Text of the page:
While the grand apartheid vision of local, provincial, and national planners led to the destruction of communities like Sophiatown or District Six, the imposition of land reservation for racial and economic minorities, post-apartheid city and regional planning have not been successful at reversing segregation. Housing the poor is where spatial apartheid is still most visible in South Africa. 

While exclusionary zoning and land use policy has maintained the enclaves of the rich, it is arguably a lack of strong direction in inclusive and adequate housing policy and implementation that has preserved the iniquities suffered by the poor in South Africa. 

Figure 6: Suburbs of Primrose and Makause in Johannesburg. Maps Data: Google Earth (c) 2015.

South Africa’s Constitution provides for the right to “adequate” housing (section 26). Kulundu, following Muller, argues that the suitability of the location as well as the affordability of housing are key components in judging its “adequacy” in terms of the legal right to adequate housing. He further argues that inclusionary housing policies, understood as “positive measures to promote the housing right by specifically targeting well located land that can be used to build affordable housing and to bring about social and economic cohesion”, cannot achieve their goals without implementing a form of rent control and building controls. 

In terms of land-use policy specifically, adequate housing policy initiatives would be limited to the regulation of new developments, rather than, for instance, mandating and implementing the provision of new social housing. That is generally beyond the scope of land use policy but may be pursued in other areas of planning law. 

Whatever the case, for the elaboration of these two essential conditions for the success of inclusionary housing in terms of building and land use conditions imposed upon developers, Kulundu explains:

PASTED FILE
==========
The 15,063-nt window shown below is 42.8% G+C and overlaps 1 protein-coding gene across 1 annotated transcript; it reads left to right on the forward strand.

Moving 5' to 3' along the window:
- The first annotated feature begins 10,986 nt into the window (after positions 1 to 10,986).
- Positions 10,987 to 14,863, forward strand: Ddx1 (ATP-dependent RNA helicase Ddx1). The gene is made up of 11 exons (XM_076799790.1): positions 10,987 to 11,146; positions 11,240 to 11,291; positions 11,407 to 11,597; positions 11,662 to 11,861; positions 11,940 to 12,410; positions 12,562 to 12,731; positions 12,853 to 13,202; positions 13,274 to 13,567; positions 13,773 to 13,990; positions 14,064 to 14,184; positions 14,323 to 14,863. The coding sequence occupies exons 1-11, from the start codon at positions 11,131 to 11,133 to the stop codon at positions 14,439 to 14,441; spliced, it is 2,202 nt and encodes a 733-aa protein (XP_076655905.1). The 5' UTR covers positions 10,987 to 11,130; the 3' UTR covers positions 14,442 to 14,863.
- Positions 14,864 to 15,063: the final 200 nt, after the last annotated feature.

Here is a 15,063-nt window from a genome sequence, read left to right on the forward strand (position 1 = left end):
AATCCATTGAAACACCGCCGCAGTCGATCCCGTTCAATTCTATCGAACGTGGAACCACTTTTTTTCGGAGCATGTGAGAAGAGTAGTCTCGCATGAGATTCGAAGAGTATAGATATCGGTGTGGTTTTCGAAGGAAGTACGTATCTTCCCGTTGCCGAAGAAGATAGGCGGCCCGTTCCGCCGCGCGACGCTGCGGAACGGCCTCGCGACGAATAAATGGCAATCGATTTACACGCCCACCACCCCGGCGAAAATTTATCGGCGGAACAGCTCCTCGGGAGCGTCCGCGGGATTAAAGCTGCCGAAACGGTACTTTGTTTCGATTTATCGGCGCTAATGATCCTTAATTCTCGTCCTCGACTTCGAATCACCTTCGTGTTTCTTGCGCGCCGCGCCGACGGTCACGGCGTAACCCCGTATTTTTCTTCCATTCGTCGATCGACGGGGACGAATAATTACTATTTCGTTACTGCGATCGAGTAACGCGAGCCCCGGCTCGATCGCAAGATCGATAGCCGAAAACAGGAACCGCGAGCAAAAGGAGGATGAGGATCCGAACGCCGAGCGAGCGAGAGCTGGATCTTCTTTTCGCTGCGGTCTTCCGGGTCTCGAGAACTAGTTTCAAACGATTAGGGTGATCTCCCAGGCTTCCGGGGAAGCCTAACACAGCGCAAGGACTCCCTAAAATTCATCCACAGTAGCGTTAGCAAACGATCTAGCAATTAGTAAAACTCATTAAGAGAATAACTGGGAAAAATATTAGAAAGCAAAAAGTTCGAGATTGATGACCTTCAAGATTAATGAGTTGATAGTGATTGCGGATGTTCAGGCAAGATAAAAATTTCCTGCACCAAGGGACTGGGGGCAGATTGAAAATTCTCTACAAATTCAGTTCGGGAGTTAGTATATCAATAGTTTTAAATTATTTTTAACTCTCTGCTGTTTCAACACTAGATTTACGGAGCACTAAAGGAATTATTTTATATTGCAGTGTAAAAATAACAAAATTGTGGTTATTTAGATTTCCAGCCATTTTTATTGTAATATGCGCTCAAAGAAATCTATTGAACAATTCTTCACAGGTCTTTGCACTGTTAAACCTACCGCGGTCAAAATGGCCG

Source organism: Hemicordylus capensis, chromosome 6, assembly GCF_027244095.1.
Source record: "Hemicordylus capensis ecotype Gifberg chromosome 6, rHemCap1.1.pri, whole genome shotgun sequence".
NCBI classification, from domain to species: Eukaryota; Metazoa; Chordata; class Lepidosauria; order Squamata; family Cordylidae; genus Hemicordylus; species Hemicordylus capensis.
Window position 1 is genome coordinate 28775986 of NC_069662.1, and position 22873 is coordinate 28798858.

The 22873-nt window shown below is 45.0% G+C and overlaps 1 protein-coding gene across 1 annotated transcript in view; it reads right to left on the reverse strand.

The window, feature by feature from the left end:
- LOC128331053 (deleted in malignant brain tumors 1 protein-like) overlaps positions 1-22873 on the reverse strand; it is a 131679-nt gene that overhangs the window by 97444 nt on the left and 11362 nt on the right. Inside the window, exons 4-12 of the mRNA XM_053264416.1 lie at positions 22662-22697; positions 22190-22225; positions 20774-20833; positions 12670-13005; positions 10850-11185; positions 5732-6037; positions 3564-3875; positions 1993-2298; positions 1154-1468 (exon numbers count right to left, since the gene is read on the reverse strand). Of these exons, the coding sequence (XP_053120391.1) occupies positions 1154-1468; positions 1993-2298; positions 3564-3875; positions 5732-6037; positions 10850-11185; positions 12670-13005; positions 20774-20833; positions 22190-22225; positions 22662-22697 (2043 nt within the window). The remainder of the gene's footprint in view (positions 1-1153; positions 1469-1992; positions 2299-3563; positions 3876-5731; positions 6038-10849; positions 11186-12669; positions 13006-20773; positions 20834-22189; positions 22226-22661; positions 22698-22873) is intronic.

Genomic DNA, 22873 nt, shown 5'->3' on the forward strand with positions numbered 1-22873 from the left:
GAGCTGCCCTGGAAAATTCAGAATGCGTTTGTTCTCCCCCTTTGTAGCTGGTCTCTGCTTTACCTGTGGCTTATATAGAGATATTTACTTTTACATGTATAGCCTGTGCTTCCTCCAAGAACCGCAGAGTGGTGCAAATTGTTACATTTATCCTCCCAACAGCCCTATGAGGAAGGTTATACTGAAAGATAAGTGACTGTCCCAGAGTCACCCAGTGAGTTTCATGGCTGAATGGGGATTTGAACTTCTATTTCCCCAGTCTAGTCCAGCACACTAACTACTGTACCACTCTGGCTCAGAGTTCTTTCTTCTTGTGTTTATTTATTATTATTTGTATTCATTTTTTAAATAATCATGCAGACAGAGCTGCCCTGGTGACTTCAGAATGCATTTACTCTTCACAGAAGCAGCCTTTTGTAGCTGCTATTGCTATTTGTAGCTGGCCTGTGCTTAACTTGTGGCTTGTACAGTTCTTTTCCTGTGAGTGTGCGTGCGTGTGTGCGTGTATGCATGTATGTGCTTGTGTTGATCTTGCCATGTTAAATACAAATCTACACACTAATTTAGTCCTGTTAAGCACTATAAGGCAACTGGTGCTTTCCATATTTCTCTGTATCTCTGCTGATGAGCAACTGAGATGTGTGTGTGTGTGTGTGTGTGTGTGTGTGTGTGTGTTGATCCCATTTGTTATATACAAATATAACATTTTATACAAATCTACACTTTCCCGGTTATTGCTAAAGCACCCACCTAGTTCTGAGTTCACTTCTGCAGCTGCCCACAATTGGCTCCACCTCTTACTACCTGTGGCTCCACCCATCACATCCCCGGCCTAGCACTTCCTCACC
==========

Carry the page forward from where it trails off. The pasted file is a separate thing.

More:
Building controls ensure that the right to build is regulated by linking this right to the provision of suitable, low-cost housing within a market-related development. This can serve the purpose of providing locational benefits to the occupants of the low-cost housing, as well as fostering social inclusion. Rent controls, although conceptually distinct from inclusionary housing programs, are often the result of the latter. They are aimed at affordability of housing and have often been the invariable result of inclusionary housing schemes.

Kulundu also asserts that rental controls may legally be imposed as part of the fairness concept under the Rental Housing Act, inclusionary housing also requires “positive measures under section 26(2) [of the Constitution] to protect the right to adequate housing”. Regulating the quantum of rent is also possible, as is already practiced by many municipalities across the world.

The Tshwane Metropolitan Spatial Development Framework (MSDF) states that “the crux of inclusionary housing policy is the “inclusion”, either voluntary or mandated through policy, of affordable housing with market-oriented units as part of private-sector housing developments. Affordable units in inclusionary projects are conveyed to low-income households, with the definition and income thresholds varying based on the locational context of implementation.”

The MSDF further states that “the spatial directives of Chapter 2 have been clear in that affordable housing should be channeled into activity nodes and corridors. Inclusionary housing should be responsive to this, and as such should be channeled towards the nodes identified within the MSDF.”

Yet, significant opportunities exist beyond the corridor and node-based approaches. As mentioned above, “complete community” approaches require spatial injustice redress beyond the creation of transit corridors and density nodes. Beyond just regulating housing along identified corridors, building controls in the form of development- and land use conditions that require that a prescribed minimum of social housing could be included in new developments.